Eigenvalues of a matrix given its derivative.

Suppose I have a large matrix $$A(x,t)$$ depending on two free parameters (so each input of $$A$$ is a continuous function of $$x$$ and $$t$$). Furthermore, $$B(x,t)=\frac d{dt}A(x,t)\\ C(x,t)=\frac d{dx}B(x,t)$$ If I know all the eigenvalues and eigenvectors of $$A$$, and I know all the eigenvalues and eigenvectors of $$C$$, then can I use any of that information to find the complete eigenvalues and eigenvectors of $$B$$?

I know that if such a relationship exists that it is non-trivial, since, for example, if $$A=\sum \lambda_i |v_i\rangle\langle v_i|$$ then $$B$$ is given by $$B=\sum (\frac d{dt}\lambda_i) |v_i\rangle\langle v_i|+ \lambda_i |\frac d{dt}v_i\rangle\langle v_i|+ \lambda_i |v_i\rangle\langle \frac d{dt}v_i|$$ which shows that $$B$$ is not diagonalized the same as $$A$$, but surely a relationship must exist between them.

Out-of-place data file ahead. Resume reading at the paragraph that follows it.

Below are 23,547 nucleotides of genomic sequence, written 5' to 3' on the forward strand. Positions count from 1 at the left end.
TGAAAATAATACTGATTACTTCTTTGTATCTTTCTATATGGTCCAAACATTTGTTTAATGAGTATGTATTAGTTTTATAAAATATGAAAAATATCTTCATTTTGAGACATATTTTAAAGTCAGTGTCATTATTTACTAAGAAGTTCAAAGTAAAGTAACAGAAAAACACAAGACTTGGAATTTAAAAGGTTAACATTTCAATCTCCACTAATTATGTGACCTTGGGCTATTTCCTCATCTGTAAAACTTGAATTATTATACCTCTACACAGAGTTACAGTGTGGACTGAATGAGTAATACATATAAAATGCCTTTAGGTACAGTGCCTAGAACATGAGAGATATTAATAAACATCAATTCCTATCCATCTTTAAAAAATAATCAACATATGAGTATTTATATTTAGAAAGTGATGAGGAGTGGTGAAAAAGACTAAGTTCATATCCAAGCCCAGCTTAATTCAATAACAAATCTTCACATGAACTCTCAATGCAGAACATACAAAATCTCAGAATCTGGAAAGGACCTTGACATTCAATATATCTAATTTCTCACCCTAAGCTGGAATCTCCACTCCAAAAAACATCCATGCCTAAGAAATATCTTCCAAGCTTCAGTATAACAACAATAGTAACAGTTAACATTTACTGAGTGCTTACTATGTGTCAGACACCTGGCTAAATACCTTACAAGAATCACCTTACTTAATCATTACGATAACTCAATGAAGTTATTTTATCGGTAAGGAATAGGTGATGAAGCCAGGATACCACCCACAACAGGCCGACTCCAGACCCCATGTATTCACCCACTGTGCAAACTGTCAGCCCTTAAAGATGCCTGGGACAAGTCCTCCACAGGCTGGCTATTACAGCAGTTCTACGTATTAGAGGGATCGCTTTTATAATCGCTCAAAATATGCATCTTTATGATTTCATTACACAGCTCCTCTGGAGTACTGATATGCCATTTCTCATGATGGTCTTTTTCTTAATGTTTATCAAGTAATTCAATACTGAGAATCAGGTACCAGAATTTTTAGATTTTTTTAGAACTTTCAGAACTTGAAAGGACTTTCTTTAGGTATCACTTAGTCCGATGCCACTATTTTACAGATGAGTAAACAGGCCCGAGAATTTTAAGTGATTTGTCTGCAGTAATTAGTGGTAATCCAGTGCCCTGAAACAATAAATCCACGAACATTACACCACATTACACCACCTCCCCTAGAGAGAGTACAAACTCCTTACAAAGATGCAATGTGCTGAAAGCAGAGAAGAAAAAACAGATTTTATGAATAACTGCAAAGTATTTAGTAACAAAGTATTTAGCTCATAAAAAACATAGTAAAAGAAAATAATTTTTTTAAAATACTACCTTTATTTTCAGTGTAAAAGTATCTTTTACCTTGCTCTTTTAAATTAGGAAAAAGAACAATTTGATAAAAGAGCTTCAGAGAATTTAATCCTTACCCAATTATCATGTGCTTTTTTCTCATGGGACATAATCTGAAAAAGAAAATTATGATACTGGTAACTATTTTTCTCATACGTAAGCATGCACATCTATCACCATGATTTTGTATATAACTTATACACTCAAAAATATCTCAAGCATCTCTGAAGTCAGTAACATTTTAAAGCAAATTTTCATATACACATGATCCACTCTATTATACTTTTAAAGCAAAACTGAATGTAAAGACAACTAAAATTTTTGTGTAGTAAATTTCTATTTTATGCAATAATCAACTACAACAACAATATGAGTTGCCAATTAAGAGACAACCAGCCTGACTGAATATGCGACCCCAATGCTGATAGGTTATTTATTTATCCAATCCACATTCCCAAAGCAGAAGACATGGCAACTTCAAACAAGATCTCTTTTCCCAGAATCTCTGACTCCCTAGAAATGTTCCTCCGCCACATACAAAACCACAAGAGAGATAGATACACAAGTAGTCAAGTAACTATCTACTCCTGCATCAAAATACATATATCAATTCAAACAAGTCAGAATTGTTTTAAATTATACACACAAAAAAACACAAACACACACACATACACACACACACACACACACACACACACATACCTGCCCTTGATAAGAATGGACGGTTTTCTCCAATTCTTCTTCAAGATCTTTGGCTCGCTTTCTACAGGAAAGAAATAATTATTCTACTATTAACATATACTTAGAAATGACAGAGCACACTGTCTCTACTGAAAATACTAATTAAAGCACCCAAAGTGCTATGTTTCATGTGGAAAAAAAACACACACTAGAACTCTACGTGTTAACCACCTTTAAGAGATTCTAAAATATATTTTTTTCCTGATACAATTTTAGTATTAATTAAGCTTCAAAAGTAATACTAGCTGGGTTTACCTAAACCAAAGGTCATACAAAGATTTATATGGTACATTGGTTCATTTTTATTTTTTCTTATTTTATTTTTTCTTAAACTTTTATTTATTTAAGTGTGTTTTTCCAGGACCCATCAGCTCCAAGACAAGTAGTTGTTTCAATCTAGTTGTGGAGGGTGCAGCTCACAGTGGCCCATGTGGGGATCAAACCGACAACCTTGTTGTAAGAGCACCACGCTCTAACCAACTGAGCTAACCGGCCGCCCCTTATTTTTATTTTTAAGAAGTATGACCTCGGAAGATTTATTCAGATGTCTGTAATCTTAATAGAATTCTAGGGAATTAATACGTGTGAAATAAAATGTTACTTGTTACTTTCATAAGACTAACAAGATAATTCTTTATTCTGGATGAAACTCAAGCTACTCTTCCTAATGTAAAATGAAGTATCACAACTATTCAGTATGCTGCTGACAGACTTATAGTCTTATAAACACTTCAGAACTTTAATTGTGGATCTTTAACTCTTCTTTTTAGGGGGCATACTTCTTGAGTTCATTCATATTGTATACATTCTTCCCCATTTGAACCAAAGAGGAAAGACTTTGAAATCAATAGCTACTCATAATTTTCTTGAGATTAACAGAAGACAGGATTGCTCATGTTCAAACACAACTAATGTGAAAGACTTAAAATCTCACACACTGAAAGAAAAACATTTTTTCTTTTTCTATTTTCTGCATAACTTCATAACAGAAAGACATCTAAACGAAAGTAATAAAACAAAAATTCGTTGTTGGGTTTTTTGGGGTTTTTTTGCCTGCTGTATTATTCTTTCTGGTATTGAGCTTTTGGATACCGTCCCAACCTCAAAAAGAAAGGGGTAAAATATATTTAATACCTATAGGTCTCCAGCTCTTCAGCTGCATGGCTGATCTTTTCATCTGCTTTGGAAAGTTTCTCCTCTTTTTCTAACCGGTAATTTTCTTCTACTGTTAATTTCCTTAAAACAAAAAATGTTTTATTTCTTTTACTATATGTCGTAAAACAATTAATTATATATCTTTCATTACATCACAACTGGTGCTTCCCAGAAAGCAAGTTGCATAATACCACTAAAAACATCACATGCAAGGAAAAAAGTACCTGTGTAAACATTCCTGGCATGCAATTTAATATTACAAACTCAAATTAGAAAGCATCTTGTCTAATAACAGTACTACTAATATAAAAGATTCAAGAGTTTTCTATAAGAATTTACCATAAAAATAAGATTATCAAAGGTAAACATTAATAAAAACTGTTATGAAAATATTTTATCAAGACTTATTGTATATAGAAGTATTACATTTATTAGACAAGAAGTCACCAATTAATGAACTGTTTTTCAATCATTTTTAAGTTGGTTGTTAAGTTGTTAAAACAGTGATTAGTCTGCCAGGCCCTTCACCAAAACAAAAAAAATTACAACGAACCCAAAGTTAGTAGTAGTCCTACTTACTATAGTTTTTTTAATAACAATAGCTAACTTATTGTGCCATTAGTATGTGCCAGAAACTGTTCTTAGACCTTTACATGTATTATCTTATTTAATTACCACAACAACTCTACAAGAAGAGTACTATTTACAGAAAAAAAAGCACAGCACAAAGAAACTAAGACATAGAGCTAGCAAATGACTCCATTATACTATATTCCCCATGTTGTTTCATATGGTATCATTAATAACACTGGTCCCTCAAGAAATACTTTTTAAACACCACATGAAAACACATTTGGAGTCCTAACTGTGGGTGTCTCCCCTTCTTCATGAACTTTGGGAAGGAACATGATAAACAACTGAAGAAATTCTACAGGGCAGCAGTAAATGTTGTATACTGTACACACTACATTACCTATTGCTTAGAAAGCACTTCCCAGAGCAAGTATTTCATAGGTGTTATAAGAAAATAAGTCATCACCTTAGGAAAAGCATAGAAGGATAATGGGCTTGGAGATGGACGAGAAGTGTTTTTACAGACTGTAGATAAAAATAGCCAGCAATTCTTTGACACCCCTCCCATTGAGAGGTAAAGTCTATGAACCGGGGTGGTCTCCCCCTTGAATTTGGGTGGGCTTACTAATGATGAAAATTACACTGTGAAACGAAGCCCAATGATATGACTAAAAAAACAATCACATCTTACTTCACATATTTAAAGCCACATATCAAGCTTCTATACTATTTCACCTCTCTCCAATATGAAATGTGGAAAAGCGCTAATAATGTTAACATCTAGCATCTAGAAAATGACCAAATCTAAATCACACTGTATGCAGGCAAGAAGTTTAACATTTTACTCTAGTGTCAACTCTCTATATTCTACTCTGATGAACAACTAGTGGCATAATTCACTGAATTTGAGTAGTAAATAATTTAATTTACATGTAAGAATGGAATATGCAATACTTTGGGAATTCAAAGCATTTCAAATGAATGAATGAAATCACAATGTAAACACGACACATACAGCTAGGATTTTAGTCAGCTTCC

• Something seems to be wrong with your notation (or I'm not familiar with it): What is $$\lambda_i | v_i \rangle \langle v_i|$$ supposed to mean? – Viktor Glombik Dec 21 '18 at 22:32
• Very sorry, it is common notation in physics and engineering. $\lambda_i$ is the ith eigenvalue, and $|v_i\rangle$ (resp. $\langle v_i|$) is the ith column (resp. row) eigenvector. It is a convenient way of represented the Jordon decomposition for a diagonalizable matrix. – alphanzo Dec 21 '18 at 22:37